PopCultureReview’s Top 5 Favorite TV Shows of 2018
Best of 2018 Lists
December 18, 2018
It’s the time of the year when people start thinking about the year that (almost) was and what their favorite things were (and not so favorite if you’re so inclined). PopCultureReview is not immune from these musings.
We’re rolling out our “Best Of 2018” Lists; click here to see our Five Favorite Movies of the Year! Today, we turn our eye towards our favorite medium, television! Why five? Simple. Three seems too little and ten, too many.
I watch a lot of TV; I could generate a Top 25 list of my favorite shows and still keep things off that I really like. So, I get it – your favorite show isn’t here; chances are I really like said show and agree with you that it’s awesome but, the way numbers work, there can only be five in a Top Five List.
Now, remember, these are not necessarily the five BEST television shows of 2018 (though, I’d argue, in most cases they are and certainly in the case of my number 1 pick), but rather, our Top Five Favorite.
So, here is the list of PopCultureReview’s Top Five Favorite Television Shows of 2018 … after the jump!
5. Dietland (Season 1; AMC).
On television, as well as many other places, 2018 was the year of the woman. Both in front of the camera as well as behind. This was the year that women said, “enough of your gross, abusive, misogynistic bullshit Hollywood” and put gross men in their place. No show, NO SHOW, better encapsulated this outrage, teetering on the edge of revolution, better than Dietland.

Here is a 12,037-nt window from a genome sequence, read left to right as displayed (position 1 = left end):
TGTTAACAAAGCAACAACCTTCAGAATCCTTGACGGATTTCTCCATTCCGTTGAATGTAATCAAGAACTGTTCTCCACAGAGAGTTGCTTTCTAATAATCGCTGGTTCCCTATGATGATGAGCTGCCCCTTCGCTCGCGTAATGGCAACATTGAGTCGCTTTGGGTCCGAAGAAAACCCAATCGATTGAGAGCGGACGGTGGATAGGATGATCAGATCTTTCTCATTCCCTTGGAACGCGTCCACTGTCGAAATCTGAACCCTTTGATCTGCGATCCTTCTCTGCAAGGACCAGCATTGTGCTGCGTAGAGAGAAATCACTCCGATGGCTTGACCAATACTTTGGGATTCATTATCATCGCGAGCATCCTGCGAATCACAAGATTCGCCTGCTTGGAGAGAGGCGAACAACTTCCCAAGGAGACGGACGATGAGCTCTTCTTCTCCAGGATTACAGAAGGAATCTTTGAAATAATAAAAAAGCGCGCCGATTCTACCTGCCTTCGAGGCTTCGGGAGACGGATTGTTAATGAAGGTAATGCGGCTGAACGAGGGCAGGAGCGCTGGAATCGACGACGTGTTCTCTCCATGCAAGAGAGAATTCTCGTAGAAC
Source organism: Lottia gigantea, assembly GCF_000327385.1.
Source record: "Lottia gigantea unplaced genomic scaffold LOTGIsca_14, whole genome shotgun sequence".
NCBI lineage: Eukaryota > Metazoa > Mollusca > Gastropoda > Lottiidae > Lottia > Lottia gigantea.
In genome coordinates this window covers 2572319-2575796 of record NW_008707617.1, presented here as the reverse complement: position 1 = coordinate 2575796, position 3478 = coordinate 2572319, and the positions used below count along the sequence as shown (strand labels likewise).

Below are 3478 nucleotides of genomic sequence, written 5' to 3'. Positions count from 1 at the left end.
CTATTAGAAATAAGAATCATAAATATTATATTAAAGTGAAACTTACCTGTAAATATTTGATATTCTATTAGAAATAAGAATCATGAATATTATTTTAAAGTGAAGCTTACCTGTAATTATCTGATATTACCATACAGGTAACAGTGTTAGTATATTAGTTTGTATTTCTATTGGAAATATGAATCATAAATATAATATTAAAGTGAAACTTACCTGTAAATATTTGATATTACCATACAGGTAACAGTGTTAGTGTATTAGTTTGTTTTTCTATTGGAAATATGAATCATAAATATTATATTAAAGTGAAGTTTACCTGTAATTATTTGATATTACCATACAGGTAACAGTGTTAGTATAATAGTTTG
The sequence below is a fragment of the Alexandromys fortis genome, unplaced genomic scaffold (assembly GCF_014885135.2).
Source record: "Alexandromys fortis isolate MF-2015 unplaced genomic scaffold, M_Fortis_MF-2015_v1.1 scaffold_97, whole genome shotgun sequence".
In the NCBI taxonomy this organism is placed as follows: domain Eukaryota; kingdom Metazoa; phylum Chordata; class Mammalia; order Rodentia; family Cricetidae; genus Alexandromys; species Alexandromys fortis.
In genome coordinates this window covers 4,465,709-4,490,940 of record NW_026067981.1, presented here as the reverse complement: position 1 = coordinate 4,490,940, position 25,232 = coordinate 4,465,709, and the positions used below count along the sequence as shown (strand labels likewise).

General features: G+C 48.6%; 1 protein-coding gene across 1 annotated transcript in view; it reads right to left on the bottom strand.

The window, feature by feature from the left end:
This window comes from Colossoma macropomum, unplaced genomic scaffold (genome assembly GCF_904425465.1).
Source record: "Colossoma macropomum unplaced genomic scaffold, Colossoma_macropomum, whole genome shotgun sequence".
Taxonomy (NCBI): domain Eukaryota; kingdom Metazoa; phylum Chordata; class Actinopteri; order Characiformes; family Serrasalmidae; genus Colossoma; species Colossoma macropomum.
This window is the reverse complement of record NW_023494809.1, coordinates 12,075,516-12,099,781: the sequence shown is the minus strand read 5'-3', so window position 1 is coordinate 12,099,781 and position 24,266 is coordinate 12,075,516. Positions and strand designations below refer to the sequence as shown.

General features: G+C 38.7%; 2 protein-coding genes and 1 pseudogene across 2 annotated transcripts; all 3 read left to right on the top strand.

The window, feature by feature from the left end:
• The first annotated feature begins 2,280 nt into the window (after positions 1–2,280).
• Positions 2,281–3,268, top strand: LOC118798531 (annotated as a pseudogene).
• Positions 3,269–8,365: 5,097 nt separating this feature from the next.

Based on the 2015 novel of the same by by Sarai Walker, Dietland told the story of Alicia “Plum” Kettle (played by the wonderful, Joy Nash) as she reaches a crossroads in her life. Plum’s had enough of being fat shamed and bullied and taken advantage of. Over the course of the season, Plum becomes radicalized to strike back, to smash the patriarchy (and complicit women that would join in the patriarchy). As I wrote in my recap of the Pilot:
Dietland, based on the 2015 book by Sarai Walker of the same name, is an indictment of our culture and how we allow … no, how we have encouraged and institutionalized the persistent bullying of women and even more so, overweight women.
Through Plum Kettle’s journey, the newest AMC series seeks to shine a hot white spotlight on all of the ways we have stigmatized and beaten down an entire section of our population, and in no uncertain terms, says, Enough.
Its time to fight back and so you have a choice to make … be part of the solution or get the fuck out of the way. Dietland — the show we need now.
Week after week, Dietland was a roller coaster of emotion, giving us laughs and tears, acting as our catharsis but also revving up our rage. It deserved so much more than the single season it was given to tell its story but I have no doubt that Marti Noxon, the lightning rod writer, director and producer that brought it from book to screen, will continue to give voice to the outrage afflicting our country.
4. Killing Eve (Season 1; BBC America).
Let’s make a spy thriller, let’s put it on BBC America and let’s give it movie-quality production values. Sounds great! Oh, and the two leads are going to be fierce (yet unexpectedly funny) females. Fucking sold. This was Killing Eve. Based on the Codename Villanelle series from Luke Jennings, and developed for television by Phoebe Waller-Bridge (Fleabag; Crashing), Killing Eve pitted Eve Polastri (Sandra Oh), an MI5 case officer turned MI6 spy, against Villanelle (Jodie Comer), a psychopathic master assassin with a dark sense of humor and a sympathetic backstory.
Killing Eve was a spy versus spy type set up where Eve begins to hunt Villanelle when Villanelle’s kills begin to attract attention. In turn, Villanelle begins to hunt Eve when she realizes this woman is on to her, seems to have her figured out. I’d go so far as to say that Villanelle even becomes obsessed with Eve.